And not just any accountability partner. You will need someone with similar goals and experiences to encourage you and pull you back in when all you want to do is jump ship and eat cupcakes. It helps tremendously to have people to work out with to give you that extra push when you otherwise might have quit prematurely on your own. As mentioned above, in joining a running group that caters to women, I knew that there would be a dedicated group of women at every meetup working out with me. The same applies to group exercise classes at the gym. Consistency really is the key. I also understand that every area might not have access to such reputable groups, which is why linking up with friends or colleagues who are on the same page is vital.

Switch up your workout routine

Although running is encouraged in this post, it's also important to shake up that workout schedule to eliminate boredom.  EXAMPLE SCHEDULE: Monday, Wednesday and Friday – Walk or run for 30 minutes.Tuesday and Thursday – Group classes at the gym or ride an exercise bike at home for 1-hour (if you happen to have equipment at home)Saturday – Weight training at the gym or a workout DVD at home.Sunday – Rest and recover (you might also choose to add an additional rest day depending on your level of fitness)


  1. Build your tribe. Ladies, look into a well-known, safe running group in your area, such as Black Girls Run if you are interested in getting started with a group. You might also choose to work with your accountability partner or even venture out on your own. Be certain that you hold yourself accountable for your goals when working out on your own. At the end of the day, no one can want it more than you.
  2. Get the appropriate gear. Invest in some comfortable running shoes and appropriate weather-friendly gear. Some feel more comfortable running on the treadmill to start and later work toward the outdoors – it’s completely up to you. Both are fine. I don’t know about you, but it's also imperative that I have a workout playlist blaring from my earbuds. As a safety precaution, I usually run with one bud in my ear so that I can hear everything that’s going on around me when running outdoors.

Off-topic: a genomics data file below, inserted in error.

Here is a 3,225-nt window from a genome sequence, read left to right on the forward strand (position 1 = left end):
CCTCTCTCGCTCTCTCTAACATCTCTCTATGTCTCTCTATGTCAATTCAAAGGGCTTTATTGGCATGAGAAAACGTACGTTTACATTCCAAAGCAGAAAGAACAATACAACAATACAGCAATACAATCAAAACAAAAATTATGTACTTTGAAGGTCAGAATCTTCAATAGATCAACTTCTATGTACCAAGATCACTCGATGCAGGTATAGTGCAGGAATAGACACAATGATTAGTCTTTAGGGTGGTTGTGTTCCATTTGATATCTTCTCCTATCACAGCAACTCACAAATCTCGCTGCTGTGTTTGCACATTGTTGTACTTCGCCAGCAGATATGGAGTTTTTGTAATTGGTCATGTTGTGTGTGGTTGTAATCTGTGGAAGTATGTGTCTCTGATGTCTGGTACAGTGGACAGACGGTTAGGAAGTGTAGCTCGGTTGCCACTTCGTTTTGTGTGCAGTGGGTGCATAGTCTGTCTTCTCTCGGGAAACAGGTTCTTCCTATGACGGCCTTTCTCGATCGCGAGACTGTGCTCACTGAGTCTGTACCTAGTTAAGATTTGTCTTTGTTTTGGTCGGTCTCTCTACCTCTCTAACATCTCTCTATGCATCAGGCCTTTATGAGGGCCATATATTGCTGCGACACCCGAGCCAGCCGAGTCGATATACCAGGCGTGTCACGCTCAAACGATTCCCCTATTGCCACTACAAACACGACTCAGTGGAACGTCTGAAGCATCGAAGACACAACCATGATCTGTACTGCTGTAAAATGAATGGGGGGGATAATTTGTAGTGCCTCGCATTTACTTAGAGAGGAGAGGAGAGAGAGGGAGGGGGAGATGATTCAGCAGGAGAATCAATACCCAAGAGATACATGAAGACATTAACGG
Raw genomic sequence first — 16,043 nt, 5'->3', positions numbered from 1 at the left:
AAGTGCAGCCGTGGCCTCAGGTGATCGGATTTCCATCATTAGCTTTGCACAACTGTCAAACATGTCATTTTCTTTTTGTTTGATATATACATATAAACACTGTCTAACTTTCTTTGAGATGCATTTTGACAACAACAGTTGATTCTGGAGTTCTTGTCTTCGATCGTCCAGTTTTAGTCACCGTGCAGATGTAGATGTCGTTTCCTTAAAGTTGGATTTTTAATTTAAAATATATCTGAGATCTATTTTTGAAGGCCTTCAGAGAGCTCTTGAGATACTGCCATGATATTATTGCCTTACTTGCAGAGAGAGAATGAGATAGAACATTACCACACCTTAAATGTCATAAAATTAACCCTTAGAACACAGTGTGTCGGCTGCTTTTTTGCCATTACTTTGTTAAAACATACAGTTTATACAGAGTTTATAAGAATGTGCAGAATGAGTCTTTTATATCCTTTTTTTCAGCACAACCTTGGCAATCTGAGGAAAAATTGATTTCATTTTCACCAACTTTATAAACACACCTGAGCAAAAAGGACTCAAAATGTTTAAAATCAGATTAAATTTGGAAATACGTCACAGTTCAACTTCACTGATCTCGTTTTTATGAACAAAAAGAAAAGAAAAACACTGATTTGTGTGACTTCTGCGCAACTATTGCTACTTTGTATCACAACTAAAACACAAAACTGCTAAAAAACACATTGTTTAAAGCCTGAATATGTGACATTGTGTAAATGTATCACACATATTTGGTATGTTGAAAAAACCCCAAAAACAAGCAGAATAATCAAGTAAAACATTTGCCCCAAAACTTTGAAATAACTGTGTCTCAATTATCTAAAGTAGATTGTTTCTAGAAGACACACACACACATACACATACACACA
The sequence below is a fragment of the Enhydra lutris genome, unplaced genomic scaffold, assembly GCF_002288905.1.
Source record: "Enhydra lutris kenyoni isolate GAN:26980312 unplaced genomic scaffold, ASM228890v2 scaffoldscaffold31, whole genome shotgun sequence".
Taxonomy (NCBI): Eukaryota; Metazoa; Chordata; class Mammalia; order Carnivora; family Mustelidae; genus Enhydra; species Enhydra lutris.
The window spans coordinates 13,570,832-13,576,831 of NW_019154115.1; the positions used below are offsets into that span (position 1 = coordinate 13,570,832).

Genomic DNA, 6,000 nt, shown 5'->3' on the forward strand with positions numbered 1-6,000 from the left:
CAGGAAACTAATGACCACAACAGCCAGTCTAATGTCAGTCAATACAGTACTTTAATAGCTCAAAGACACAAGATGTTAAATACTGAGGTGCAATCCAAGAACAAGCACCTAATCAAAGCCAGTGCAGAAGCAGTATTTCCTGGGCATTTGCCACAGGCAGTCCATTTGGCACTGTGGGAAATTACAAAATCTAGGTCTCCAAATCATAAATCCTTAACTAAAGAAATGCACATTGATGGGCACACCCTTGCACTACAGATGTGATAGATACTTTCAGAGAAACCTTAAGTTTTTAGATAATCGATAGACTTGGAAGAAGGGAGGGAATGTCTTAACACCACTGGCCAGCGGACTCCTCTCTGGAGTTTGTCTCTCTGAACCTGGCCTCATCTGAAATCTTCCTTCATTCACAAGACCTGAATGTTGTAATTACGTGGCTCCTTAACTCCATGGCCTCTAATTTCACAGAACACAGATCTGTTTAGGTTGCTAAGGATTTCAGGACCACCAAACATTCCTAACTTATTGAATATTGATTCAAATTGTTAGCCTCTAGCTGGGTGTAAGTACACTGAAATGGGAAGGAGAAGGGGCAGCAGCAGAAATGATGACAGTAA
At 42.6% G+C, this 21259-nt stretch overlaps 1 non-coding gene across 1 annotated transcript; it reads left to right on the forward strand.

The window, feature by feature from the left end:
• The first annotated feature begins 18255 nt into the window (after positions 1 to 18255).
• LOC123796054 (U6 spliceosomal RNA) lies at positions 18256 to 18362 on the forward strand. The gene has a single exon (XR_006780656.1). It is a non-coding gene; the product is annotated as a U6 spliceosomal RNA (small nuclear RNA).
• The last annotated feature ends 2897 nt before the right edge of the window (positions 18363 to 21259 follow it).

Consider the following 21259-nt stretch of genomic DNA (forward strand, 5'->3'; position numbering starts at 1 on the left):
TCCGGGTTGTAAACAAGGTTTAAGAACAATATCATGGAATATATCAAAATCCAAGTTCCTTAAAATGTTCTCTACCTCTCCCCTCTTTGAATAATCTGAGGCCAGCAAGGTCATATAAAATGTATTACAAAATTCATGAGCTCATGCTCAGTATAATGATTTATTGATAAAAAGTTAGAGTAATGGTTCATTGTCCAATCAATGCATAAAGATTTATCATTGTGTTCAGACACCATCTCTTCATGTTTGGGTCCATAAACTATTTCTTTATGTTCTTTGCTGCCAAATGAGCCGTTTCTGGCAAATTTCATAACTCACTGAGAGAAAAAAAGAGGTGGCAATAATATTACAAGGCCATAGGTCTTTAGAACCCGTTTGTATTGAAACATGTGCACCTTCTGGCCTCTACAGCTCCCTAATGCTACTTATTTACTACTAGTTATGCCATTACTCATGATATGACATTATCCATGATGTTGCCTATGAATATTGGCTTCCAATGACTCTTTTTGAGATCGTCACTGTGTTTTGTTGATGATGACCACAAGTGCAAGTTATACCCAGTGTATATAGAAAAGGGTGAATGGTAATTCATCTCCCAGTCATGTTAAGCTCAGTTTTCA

3. Download training apps. My favorites are My Fitness Pal (tracks your daily food intake and any exercise you manually enter); Nike Training (tracks all your runs and running routes); and Couch to 5k (to prepare you for your first 5K.)
  4. Know your limits. Start off slow and at your own pace. Remember, training to run is a marathon and not a sprint. Start with 15 – 30 minutes and then progress each week to add more time. The Couch to 5K app is great for getting beginners started with a walk-run incremental routine.
  5. Sign up for fun runs. Once you complete the Couch to 5K, sign up for something to test out your skills. Usually with fun runs, you can do a combination of walking and jogging, so no pressure. Some to watch out for are The Color Run and The Glo Run. Walking and running for a cause is excellent as well. Set up a team and hit the pavement for your favorite charity (i.e., March of Dimes.)
Photo Credit: Pexels

Pretty soon, you'll see that running is not all that bad *wink* and you will be setting out to collect some 5K, 10k and half-marathon medals.


Black Girls Run

My Fitness Pal (App)

Couch to 5K (App)

The Color Run

The Glo Run